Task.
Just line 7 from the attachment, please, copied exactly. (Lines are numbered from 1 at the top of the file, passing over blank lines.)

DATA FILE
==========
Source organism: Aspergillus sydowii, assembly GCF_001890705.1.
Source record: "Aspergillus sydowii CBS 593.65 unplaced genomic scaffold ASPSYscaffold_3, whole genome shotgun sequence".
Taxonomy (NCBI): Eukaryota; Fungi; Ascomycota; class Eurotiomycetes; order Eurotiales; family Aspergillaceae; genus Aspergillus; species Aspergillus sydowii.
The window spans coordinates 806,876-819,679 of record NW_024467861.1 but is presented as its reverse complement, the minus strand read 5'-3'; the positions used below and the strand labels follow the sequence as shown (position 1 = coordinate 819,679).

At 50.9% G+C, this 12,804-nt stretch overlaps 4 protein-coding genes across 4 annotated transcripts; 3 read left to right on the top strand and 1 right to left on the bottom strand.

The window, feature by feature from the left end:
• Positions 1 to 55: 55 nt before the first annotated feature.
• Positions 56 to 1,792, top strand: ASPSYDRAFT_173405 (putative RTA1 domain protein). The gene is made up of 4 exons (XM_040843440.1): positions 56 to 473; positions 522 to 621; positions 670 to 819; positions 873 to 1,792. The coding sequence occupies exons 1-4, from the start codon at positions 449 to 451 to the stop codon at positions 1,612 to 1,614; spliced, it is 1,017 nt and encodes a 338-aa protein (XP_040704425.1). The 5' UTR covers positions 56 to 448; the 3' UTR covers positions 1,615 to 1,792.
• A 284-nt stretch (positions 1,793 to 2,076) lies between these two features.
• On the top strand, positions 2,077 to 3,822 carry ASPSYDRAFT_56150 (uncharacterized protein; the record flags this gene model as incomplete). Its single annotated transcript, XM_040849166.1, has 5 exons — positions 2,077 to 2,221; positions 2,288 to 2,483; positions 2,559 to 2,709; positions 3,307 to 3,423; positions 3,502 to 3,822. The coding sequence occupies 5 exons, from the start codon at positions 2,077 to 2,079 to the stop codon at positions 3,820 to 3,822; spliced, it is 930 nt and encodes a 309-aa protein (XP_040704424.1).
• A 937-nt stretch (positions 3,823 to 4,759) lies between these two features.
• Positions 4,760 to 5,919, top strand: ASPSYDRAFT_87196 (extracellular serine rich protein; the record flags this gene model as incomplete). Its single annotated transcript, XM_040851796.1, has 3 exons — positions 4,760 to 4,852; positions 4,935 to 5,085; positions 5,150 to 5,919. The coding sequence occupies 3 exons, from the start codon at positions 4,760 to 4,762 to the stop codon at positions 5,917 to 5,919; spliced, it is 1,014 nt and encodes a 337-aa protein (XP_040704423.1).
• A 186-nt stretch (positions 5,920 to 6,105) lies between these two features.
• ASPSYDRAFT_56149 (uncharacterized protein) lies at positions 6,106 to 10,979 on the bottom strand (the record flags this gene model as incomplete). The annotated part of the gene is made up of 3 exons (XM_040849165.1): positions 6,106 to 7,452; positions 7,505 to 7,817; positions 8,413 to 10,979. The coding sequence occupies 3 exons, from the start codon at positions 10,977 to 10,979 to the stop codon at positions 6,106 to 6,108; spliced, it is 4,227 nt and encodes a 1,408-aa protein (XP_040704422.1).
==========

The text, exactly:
• Positions 1 to 55: 55 nt before the first annotated feature.